On the (mostly) lighter side, the data-crunchers and list-makers of the world continue to churn out rankings and survey results, many of which arrive at the Daily News’ inbox on a regular basis.
We didn’t know, for example, that Alaska’s favorite ice cream is vanilla.
That’s according to cooking website seriouslysmoked.com, which says it based its analysis on geotagged data from more than 300,000 Twitter tweets across the country.
Although the favorite of Alaska and seven other states, vanilla was far from the overall favorite.
That honor went to chocolate, which topped the list in 21 states. Other ice cream favorites were cookies and cream (10 states), strawberry (five), cookie dough (three) and rocky road (two). Mint chocolate chip got the nod in one state — Washington.
Now you know!
Alaska apparently likes its credit cards as much as it does vanilla ice cream. The Last Frontier had the highest median credit card debt in the nation at the start of 2020, according to the financial services website WalletHub.
Using TransUnion credit data, WalletHub calculated Alaska’s median credit card debt at $3,897. That’s markedly higher than the District of Columbia, which placed second at $3,272. The lowest median debt was $2,034 in Iowa.
Another not-so-favorable ranking for Alaska regards “catfishing” — online romance scams where someone uses a fake online profile to attract victims.
According to HighSpeedInternet.com, which said it used FBI and U.S. Census data, Alaska is the fifth most likely state for someone to get catfished in while online dating.
Ahead of Alaska were Nevada (the most likely), Wyoming, Washington and Utah. The least likely was South Dakota.
Online dating isn’t the only thing that’s generally increased during the novel coronavirus pandemic. No one will be surprised to hear that television watching has increased, or that the amount of exercise has declined.
According to the software and media company Ezvid Wiki, Alaskans watched an average of 421 hours of TV during an approximately 11-week lockdown period. That’s up from 262 hours during a comparable pre-lockdown period.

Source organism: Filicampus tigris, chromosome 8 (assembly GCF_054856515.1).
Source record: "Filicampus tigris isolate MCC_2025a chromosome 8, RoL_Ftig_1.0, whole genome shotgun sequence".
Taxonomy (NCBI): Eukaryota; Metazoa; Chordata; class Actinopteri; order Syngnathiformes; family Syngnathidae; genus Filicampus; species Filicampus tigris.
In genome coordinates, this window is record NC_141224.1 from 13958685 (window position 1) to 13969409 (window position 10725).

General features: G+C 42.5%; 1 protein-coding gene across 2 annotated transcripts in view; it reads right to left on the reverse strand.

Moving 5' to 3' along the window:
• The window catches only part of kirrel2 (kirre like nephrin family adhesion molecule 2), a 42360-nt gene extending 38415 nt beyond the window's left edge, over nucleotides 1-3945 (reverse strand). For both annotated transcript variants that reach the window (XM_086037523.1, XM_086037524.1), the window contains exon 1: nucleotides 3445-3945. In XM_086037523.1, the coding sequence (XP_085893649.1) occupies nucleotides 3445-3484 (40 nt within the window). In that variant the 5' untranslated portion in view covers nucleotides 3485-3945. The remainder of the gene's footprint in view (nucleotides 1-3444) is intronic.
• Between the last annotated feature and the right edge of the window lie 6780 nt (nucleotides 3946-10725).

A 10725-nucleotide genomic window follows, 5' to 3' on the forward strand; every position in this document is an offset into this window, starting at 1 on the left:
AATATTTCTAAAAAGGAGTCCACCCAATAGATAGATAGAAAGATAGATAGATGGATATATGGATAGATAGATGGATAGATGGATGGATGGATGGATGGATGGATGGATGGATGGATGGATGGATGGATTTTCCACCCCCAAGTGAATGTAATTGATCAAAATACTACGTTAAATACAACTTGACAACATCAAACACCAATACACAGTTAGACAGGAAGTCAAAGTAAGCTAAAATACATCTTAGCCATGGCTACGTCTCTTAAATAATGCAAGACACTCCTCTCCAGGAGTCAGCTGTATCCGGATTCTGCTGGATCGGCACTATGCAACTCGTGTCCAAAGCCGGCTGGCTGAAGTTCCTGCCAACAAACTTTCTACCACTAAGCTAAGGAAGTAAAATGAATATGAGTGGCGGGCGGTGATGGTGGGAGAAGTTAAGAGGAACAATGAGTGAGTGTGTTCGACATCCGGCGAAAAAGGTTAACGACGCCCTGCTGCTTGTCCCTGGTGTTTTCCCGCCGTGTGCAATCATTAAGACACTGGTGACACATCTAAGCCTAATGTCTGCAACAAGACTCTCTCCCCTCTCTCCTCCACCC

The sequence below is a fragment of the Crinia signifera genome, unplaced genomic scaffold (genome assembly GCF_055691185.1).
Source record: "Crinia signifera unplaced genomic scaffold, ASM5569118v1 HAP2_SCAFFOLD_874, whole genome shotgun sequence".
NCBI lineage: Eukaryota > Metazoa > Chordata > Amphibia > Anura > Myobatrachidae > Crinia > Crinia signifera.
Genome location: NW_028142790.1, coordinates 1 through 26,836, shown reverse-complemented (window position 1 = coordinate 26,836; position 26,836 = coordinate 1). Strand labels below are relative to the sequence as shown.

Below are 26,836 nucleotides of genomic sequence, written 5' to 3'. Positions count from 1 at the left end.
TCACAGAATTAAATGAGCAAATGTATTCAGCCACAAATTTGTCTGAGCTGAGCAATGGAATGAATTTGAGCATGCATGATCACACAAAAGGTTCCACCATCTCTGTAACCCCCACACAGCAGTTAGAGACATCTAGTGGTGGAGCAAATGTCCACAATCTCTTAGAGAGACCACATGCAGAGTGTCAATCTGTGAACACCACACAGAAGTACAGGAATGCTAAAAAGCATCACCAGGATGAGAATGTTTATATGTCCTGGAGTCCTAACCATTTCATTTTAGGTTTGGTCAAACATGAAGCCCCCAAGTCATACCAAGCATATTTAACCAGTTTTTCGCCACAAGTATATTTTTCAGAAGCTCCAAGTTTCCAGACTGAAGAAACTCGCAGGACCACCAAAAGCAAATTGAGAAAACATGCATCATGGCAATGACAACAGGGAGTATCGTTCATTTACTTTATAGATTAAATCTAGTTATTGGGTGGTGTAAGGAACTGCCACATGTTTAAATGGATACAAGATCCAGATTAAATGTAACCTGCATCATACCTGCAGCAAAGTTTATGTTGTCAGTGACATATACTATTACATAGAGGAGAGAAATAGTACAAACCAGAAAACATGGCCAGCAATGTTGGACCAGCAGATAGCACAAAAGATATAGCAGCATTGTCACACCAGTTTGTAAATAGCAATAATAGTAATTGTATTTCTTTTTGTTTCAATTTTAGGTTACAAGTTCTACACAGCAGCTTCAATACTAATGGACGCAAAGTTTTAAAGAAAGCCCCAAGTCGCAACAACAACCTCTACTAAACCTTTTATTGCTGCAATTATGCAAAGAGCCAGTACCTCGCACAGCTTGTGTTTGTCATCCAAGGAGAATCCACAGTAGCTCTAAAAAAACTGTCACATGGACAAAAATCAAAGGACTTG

Alaskans who were surveyed averaged 40% less exercise during that period, the 11th largest decline nationwide. Vermonters tallied a 67% decline on the high end; Minnesotans stayed relatively active with only 16% less exercise.
Within Alaska, however, Ketchikan is the fourth-fittest city in the state, according to strength training resource and news outlet BarBend.com.
BarBend said it used “data backed by studies based on a variety of factors,” and combined them to create an overall fitness score out of 100.
Anchorage emerged in first place with a fitness score of 77.95, followed by Juneau with 75.23, Kodiak at 74.55 and Ketchikan at 73.88. We bested Sitka, which was fifth with a fitness score of 73.12.
Back to TV watching.
So, cabletv.com cross-referenced each of Pixar's 20 movies with national Google Trends data to determine that “Alaska’s most beloved Pixar movies in 2020.” Our beloveds are, in order, “Brave,” Finding Nemo,” Incredibles 2” and “Inside Out.”
None of those are in the United States’ overall top four, which were “Cars,” “Toy Story,” “Up” and “A Bug’s Life.”
No less entertaining than Pixar films are the occasional sightings of UFOs and bigfoot.
Alaska ranks 13th among states nationwide for UFO sightings, and eighth in sightings of bigfoot.
According to SatelliteInternet, Alaska had 33 UFO sightings in 2019, an average of 4.51 sightings for 100,000 people. We had 22 bigfoot sightings reported that year, about three per 100,000 people.
Florida, of course, had the most UFO sightings overall. The Sunshine (er, alien abduction?) State had 567 UFO sightings in 2019, although the rate of 2.64 sightings per 100,000 placed it only 36th in the nation. The per-capita top honors went to Idaho, which had 164 sightings for a rate of 9.18 sightings per 100,000 population.
With 567 UFO sightings — and 328 glimpses of bigfoot — Florida must be an exciting place indeed.
“Sixty and Me,” an online community of more than 500,000 women over the age of 60, thinks so, too, naming Florida as the “most exciting state” in which to retire.
Fair enough, but we had to chuckle about their pick for the least exciting retirement state. You guessed it — Alaska.
Their comment: “The Last Frontier should be the last choice of states if you want to go to college, play golf, explore plenty of state attractions, volunteer, watch professional sports teams, or mix with people over 60.”
To the credit of Sixty and Me, they also noted that Alaska is a good place to start a business and write a novel. And, “it’s is also a tax-friendly state for retirees.”
Which is true. According to WalletHub, Alaska has the lowest overall tax burden among the 50 states, calculated by a combination of state property taxes, individual income taxes, and sales and excise taxes as a share of total personal income.
Now, that’s exciting.